Kelkoo has revealed that over half of those consumers questioned in a recent survey said they would buy a tablet PC.
Altogether, 54% of consumers would consider buying a tablet PC, with a third (33%) planning to do so in the next six months, and 35% claiming they would ditch laptops in favour of the smaller tablets.
The Apple iPad ignited the tablet PC market with worldwide sales now estimated at 7.5 million since launch, predicted to reach 12 million by the end of the year.
Although Apple has been credited with reversing the fortunes of the tablet PC market, its market dominance is being challenged for the first time by a series of rivals, including the Samsung Galaxy Tab, which has been hailed as the iPad’s first serious contender and offers additional features such as phone calls, a camera and Adobe flash 10.1. The survey showed that 15% of consumers are claiming they would purchase a Galaxy Tab over an iPad due to its portability (35%), built-in phone (29%), and ability to play flash files (27%), the research claimed.
Yet iPad is expected to remain most popular tablet PC in consumers’ eyes, with two thirds (69%) saying they would choose it over a Samsung Galaxy Tab (15%), or the Blackberry Playbook (11%).
On average, users spend 2.5 hours a day or 67 hours per month on tablet PCs. The majority said they mainly use tablets for browsing the internet (68%), 7% to read e-books and newspapers, and just 4.5% to watch movies and TV.
Despite consumer purse strings tightening, UK consumers are willing to pay on average £458 for their tablet PC, with more than three quarters (77%) willing to spend up to £500. Almost one in five are prepared to spend between £500 to £700.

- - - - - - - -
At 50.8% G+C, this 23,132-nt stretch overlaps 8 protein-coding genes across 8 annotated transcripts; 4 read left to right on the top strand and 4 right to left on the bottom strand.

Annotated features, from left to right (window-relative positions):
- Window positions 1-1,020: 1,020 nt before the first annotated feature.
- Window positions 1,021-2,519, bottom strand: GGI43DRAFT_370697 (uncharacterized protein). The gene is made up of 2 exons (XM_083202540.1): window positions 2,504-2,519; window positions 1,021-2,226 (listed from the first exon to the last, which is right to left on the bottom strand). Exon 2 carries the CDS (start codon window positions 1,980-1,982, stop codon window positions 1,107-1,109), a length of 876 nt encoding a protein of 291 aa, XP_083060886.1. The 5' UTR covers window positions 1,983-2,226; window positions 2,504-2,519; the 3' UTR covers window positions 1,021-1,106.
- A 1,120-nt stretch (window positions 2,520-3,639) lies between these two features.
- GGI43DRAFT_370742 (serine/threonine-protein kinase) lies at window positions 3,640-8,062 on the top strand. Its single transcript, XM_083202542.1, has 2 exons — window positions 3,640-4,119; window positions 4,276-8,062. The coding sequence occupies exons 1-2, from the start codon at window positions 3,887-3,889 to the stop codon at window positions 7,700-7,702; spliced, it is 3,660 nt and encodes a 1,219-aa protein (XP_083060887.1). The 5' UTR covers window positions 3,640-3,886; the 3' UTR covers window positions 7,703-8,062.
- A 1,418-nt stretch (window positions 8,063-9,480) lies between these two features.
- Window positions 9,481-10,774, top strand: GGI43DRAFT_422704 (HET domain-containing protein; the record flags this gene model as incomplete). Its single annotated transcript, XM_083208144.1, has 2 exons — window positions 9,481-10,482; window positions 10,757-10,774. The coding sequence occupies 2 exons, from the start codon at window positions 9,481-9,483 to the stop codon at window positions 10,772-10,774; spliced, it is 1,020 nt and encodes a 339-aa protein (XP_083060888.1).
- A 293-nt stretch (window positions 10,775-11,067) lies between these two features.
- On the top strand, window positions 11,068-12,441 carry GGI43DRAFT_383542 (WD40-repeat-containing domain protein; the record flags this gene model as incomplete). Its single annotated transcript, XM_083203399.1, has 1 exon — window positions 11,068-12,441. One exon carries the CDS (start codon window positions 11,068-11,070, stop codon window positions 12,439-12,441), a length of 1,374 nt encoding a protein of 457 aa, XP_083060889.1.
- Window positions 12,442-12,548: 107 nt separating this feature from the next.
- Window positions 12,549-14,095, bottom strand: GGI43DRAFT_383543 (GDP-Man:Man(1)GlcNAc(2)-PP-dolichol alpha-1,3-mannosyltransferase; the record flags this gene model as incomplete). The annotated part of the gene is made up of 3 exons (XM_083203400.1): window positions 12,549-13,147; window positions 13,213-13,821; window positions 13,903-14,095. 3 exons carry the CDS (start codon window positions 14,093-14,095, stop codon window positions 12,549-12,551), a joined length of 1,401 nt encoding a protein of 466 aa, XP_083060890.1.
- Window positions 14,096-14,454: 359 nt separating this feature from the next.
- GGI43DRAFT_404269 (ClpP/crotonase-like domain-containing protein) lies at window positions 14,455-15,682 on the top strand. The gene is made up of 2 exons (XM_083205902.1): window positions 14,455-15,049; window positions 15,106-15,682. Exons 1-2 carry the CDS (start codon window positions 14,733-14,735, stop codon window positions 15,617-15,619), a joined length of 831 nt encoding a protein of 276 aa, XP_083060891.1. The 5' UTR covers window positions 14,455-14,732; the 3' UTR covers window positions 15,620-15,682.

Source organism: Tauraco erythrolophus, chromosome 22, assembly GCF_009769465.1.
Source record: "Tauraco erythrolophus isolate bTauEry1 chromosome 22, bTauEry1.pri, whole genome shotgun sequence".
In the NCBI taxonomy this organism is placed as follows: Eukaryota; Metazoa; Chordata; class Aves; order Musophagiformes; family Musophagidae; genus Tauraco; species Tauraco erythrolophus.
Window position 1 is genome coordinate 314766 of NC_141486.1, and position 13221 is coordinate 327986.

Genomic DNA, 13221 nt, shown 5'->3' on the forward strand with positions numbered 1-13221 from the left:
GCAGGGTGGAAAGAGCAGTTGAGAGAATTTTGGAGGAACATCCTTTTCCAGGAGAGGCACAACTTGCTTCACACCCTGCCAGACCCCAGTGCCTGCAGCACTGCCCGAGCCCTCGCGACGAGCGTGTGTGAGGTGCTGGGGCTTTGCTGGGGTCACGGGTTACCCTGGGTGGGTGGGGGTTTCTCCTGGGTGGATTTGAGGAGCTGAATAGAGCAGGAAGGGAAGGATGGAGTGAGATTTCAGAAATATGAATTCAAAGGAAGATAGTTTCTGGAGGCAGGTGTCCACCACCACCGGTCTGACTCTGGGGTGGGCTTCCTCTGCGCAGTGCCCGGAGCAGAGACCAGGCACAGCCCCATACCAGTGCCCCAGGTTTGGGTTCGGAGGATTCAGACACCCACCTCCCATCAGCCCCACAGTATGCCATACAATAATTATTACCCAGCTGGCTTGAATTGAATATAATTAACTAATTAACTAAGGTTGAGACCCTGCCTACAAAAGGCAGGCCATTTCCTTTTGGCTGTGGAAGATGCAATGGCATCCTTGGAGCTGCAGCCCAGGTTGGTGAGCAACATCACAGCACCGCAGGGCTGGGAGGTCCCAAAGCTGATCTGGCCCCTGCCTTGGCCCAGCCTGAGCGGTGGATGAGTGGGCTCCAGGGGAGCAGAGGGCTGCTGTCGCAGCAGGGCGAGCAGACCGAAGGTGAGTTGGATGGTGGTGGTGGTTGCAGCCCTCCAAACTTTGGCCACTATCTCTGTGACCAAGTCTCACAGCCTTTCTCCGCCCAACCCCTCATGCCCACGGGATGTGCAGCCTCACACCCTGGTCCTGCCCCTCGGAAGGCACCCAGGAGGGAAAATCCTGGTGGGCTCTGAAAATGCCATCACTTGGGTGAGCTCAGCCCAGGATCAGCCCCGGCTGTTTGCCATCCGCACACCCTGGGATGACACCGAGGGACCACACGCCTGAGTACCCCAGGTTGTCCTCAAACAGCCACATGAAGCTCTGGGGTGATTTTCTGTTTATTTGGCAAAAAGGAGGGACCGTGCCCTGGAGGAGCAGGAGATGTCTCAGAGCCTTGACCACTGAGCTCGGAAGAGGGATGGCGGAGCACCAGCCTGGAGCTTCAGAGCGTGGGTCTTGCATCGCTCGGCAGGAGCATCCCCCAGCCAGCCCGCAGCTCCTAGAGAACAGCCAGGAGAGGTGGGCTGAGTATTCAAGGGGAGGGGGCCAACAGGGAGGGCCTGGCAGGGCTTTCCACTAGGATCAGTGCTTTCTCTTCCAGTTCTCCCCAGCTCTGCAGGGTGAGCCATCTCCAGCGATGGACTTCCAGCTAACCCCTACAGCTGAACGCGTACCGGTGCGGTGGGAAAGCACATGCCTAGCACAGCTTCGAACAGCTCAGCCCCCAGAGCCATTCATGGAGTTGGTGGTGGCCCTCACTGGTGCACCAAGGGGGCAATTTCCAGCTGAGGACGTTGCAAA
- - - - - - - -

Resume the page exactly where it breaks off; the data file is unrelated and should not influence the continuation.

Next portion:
Bruce Fair, managing director at Kelkoo UK, commented: “Tablet computers have gone mainstream and speculation is rife about the impact that tablet market domination may have on the wider PC industry in the long run, especially in light of the numerous players that have recently announced their entry to market. The launch of Samsung’s new Galaxy Tab comes hand in hand with Apple’s recent announcement that it has sold 7.5 million iPads since launch.
“Apple undoubtedly has the ‘Midas touch’ when it comes to transforming the fortunes of consumer tech devices, and as the iPod did with MP3 players, there are already clear signs that the iPad is the dominant player in the burgeoning tablet PC market. Industry experts have already predicted that consumers will buy 21 million iPads by the end of next year and other analysts put the number even higher. Our own research has revealed the power of this emerging market, with over half of consumers in the UK saying they would consider buying a tablet PC, and a third of those, looking to purchase a model within the next 6 months.
“Although responsible for redefining the market, the functionality of the first generation of iPad has its limitations, with competitors promising to deliver better portability and usability. The soon to be available Samsung Galaxy Tab’s use of Android, for example, will enable users to play flash movies, something the iPad doesn’t currently offer. However, unfortunately for Samsung, the ‘Apple factor’ still weighs heavily on gadget lovers’ minds and its slick designs and cool brand image are a tough act to follow,” concluded Fair.